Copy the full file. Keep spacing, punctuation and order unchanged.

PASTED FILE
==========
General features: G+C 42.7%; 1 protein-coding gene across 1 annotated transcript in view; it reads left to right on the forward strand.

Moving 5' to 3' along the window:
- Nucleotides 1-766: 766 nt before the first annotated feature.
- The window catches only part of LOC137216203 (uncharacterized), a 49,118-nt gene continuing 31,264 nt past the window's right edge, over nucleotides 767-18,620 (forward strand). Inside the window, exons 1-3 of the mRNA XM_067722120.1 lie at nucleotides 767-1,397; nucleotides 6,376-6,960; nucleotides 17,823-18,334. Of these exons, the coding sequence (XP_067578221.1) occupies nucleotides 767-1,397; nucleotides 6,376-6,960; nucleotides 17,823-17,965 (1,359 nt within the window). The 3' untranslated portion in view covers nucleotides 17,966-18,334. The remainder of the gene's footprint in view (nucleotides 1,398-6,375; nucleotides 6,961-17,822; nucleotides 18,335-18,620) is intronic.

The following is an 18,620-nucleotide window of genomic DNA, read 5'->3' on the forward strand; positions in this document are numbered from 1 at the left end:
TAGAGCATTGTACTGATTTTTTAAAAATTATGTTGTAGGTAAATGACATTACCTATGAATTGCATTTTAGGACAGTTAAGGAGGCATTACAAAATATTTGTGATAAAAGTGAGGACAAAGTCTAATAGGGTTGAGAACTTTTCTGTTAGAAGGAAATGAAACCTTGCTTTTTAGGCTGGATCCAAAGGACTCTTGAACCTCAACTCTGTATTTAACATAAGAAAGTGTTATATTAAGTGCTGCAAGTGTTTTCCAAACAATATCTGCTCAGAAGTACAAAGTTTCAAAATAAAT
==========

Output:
General features: G+C 42.7%; 1 protein-coding gene across 1 annotated transcript in view; it reads left to right on the forward strand.

Moving 5' to 3' along the window:
- Nucleotides 1-766: 766 nt before the first annotated feature.
- The window catches only part of LOC137216203 (uncharacterized), a 49,118-nt gene continuing 31,264 nt past the window's right edge, over nucleotides 767-18,620 (forward strand). Inside the window, exons 1-3 of the mRNA XM_067722120.1 lie at nucleotides 767-1,397; nucleotides 6,376-6,960; nucleotides 17,823-18,334. Of these exons, the coding sequence (XP_067578221.1) occupies nucleotides 767-1,397; nucleotides 6,376-6,960; nucleotides 17,823-17,965 (1,359 nt within the window). The 3' untranslated portion in view covers nucleotides 17,966-18,334. The remainder of the gene's footprint in view (nucleotides 1,398-6,375; nucleotides 6,961-17,822; nucleotides 18,335-18,620) is intronic.

The following is an 18,620-nucleotide window of genomic DNA, read 5'->3' on the forward strand; positions in this document are numbered from 1 at the left end:
TAGAGCATTGTACTGATTTTTTAAAAATTATGTTGTAGGTAAATGACATTACCTATGAATTGCATTTTAGGACAGTTAAGGAGGCATTACAAAATATTTGTGATAAAAGTGAGGACAAAGTCTAATAGGGTTGAGAACTTTTCTGTTAGAAGGAAATGAAACCTTGCTTTTTAGGCTGGATCCAAAGGACTCTTGAACCTCAACTCTGTATTTAACATAAGAAAGTGTTATATTAAGTGCTGCAAGTGTTTTCCAAACAATATCTGCTCAGAAGTACAAAGTTTCAAAATAAAT